Granddaddy Clark

Michael Mason

© Copyright 2023 by Michael Mason

Plowing with a mule.  Photo courtesy of Wikimedia Commons.
Plowing with a mule.  Photo courtesy of Wikimedia Commons.

Watching my grandfather eat his food always fascinated me as a child. At breakfast, my grandmother would set a plate of scrambled eggs, bacon, and grits in front of him. I would stare as he slowly picked up his fork with a trembling hand, scroop up a fork full of eggs, and painstakingly raise his hand toward the open black hole of his mouth. Some of the egg managed to make it to his lips but most of it tumbled back to his plate. When his food would finally find its way into his mouth he would chew slowly, and his eyes would widen as if he were surprised that the food had reached its intended destination. It was hard work, and I was pulling for him every step of the way.

My grandfather’s name was Sidney Cleveland Clark. Everyone called him Sid. His grandfather was an Irish stonecutter who arrived in America after the Civil War and worked the quarries around Richmond until sickness overcame him and he died in the pauper’s ward in the city hospital. When my grandfather was born at the end of the nineteenth century outside Rocky Mount, North Carolina his father was a sharecropper that grew tobacco, and like most of them he never made enough money to own his land. He was continuously in debt. As a result, my mother said my grandfather always hated farming with a passion.

When he was in his mid-twenties, my grandfather married a sweet local seventeen-year-old girl, and they had a baby girl they named, Irene. Tragically, his wife died of tuberculosis less than two years later. My grandfather was devastated. When the U.S. entered World War I, like many men, he joined the Army. He gave Irene to his mother to raise while he went off to fight “the Huns” and make the world safe for democracy. He spent six months “sticking dummies” at a desolate Army base in Georgia until the Army sent him home after the war ended. The Huns never made it to Georgia apparently.

Once back home working on his mother’s tobacco farm, he met my grandmother one night at a local barn dance. My grandmother said he was a fast dancing, black-haired, whisky drinking scoundrel and she fell in love with him instantly. She was a strong-willed stubborn woman and was deluded enough to think she could tame him. They got married and her only condition was his daughter Irene would not live with them because, as family legend goes, she insisted that she was not going to share a house with another woman’s child. I loved my grandmother but even as a child, I thought this seemed harsh.

Not long after my grandparents were married my grandfather got a job working for the railroad in Rocky Mount. He thought this was going to be his big break from a life sentence as a farmer. But fate stepped in once again, and the nation’s railroad workers went on strike. Being a loyal union man, my grandfather refused to cross the picket line and along with thousands of other workers he was fired from his job. His only choice was to go back to farming. He struggled to make a living over the next decade as he and my grandmother had six children over ten years. One child, who he promisingly named Sidney Cleveland Clark, Jr. died an agonizing death at the age of three of spinal meningitis. My grandparents were crushed by his death but like so many parents in the bad old days of rampant childhood death they had other mouths to feed so somehow, they found the strength to go on.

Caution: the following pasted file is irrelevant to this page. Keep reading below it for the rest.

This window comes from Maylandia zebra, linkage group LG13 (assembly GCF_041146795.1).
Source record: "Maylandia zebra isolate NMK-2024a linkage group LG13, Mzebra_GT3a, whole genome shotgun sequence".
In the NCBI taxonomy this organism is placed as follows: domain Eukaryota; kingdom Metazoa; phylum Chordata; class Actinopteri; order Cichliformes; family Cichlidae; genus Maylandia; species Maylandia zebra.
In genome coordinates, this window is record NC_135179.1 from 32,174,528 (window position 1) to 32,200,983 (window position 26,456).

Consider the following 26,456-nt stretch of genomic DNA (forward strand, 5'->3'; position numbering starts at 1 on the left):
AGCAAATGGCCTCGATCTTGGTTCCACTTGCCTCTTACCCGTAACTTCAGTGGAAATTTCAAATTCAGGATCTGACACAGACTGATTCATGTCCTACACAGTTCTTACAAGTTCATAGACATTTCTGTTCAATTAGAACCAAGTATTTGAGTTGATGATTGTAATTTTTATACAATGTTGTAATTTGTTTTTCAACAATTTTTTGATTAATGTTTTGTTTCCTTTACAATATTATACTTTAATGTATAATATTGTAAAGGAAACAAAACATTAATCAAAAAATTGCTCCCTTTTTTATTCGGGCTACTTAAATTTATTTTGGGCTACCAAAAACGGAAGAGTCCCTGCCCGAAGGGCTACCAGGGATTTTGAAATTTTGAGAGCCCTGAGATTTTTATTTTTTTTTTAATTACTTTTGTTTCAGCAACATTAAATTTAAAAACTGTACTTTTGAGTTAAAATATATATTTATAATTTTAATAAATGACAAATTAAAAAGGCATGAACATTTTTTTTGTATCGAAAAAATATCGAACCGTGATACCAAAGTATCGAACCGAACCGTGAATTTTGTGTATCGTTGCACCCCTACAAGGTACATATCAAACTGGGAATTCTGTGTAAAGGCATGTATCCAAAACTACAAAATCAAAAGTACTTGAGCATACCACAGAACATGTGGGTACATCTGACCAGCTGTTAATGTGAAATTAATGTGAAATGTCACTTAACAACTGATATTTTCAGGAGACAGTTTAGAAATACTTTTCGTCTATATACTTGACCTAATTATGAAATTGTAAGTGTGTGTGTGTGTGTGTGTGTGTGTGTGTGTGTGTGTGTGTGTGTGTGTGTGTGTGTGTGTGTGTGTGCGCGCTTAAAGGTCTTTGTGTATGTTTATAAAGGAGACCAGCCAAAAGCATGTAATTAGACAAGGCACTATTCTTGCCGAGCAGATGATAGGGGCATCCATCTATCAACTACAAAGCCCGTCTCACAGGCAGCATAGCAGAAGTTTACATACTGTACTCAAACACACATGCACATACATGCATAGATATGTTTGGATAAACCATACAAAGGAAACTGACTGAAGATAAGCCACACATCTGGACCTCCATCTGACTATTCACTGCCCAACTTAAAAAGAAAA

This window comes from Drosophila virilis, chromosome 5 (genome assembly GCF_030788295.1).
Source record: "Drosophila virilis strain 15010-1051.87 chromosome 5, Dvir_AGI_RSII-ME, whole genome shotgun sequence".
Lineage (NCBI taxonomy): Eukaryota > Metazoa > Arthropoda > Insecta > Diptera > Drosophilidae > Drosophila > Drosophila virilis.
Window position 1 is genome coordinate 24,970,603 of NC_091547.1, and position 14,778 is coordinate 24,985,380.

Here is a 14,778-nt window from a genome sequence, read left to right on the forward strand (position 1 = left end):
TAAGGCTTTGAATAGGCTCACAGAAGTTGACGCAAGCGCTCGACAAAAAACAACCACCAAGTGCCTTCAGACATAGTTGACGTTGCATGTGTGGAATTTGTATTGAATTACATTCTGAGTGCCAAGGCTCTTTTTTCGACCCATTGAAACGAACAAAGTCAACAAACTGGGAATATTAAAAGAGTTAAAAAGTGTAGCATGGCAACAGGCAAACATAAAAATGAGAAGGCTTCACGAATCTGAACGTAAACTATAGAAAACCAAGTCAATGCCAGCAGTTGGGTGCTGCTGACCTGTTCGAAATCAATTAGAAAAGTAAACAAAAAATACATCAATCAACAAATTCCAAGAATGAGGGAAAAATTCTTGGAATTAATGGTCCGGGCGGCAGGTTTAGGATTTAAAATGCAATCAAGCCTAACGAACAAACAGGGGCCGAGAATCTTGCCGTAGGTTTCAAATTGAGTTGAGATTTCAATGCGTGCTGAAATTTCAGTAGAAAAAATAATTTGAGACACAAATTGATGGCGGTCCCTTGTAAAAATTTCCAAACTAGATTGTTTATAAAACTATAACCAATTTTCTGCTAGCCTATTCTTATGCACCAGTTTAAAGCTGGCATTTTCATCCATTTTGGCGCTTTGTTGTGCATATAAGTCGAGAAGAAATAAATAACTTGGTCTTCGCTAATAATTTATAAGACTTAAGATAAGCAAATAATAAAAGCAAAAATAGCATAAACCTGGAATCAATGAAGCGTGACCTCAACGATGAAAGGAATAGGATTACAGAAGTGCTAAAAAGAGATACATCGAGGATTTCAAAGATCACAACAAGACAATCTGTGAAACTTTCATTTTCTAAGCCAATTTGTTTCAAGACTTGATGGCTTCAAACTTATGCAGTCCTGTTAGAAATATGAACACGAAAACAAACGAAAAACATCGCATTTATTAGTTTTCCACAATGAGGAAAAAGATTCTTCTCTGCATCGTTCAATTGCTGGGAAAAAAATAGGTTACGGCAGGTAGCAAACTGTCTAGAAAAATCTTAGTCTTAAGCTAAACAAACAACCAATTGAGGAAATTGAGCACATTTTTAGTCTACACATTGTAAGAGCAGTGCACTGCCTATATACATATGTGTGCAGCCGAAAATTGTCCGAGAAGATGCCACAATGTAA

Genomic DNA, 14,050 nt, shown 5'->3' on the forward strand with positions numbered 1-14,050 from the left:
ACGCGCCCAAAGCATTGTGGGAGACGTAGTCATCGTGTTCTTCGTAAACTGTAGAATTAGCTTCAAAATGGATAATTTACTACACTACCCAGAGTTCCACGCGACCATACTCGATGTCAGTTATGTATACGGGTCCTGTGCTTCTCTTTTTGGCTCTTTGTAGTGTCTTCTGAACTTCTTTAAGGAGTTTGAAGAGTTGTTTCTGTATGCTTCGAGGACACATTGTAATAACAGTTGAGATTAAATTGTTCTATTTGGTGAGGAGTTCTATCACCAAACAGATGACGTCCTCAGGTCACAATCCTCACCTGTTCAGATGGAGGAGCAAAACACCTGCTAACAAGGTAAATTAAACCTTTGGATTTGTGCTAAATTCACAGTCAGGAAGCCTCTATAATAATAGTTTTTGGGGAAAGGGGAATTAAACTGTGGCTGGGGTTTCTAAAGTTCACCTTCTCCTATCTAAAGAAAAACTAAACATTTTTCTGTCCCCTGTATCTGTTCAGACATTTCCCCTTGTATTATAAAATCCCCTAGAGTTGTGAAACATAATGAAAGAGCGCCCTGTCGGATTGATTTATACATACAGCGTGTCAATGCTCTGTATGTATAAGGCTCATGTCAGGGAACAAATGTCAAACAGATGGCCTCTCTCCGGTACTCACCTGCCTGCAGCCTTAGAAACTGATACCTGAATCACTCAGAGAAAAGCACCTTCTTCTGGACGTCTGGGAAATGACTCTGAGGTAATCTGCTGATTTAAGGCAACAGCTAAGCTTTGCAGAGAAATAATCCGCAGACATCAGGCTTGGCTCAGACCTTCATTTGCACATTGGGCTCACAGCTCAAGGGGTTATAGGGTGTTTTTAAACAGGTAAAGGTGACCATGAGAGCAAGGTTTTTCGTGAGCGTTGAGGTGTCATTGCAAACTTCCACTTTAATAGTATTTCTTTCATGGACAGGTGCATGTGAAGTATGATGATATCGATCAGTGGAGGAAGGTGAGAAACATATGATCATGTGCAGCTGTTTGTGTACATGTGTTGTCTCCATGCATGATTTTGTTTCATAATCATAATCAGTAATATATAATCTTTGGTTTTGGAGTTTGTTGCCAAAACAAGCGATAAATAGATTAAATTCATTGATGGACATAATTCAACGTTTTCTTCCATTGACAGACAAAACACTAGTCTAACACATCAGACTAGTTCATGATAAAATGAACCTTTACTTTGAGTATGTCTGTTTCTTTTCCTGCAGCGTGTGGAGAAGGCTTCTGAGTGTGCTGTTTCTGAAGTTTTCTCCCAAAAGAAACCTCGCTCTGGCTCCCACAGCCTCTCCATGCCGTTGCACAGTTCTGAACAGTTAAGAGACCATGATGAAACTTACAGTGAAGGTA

When the Great Depression hit, my grandfather labored for years growing tobacco to make enough money to feed his family. Like his father before him, he never made enough money to break even. He grew corn as a side crop and made moonshine to bring in some money. Unfortunately, he was known to sample the merchandise when it suited him. My mother told us that sometimes my grandfather would disappear on drunken binges for several days. When he did come home, he would often be roaring drunk, and he and my grandmother would have vicious fights. My mother revealed to us that on several occasions her parent’s fighting got so bad that my grandfather chased my grandmother around the house with a shotgun and threatened to kill her. During one incident when my mother was about thirteen years old, she wrestled the shotgun from him before he could use it against my grandmother. My mother never forgot this, and I knew that there was a part of her that hated and feared her father all her life.

But all of that was long ago. When I knew my grandfather, he was a sick man in his sixties with advanced Parkinson disease. He had short grey hair that stood straight up on his head, he wore horn rimmed glasses with thick lenses that made his eyes appear bugged out, and his mouth was a thin sunken line of folded flesh that covered a toothless orifice. Parkinson’s disease made his face appear frozen with a mask-like expression of chronic surprise. He had a short wiry frame with stooped shoulders and walked with a slow gait. Like a lot of people in my mother’s hometown he looked much older than his age. My mother said life was hard on people where she grew up and it took a physical toll on them. She said that years of drinking, of course, contributed to my grandfather’s decrepit appearance. Despite all of this, sometimes when he would dress up and wear a snappy suit and garish tie and a brown fedora slightly cocked to one side you could tell that he must have been a dapper looking man in his younger days.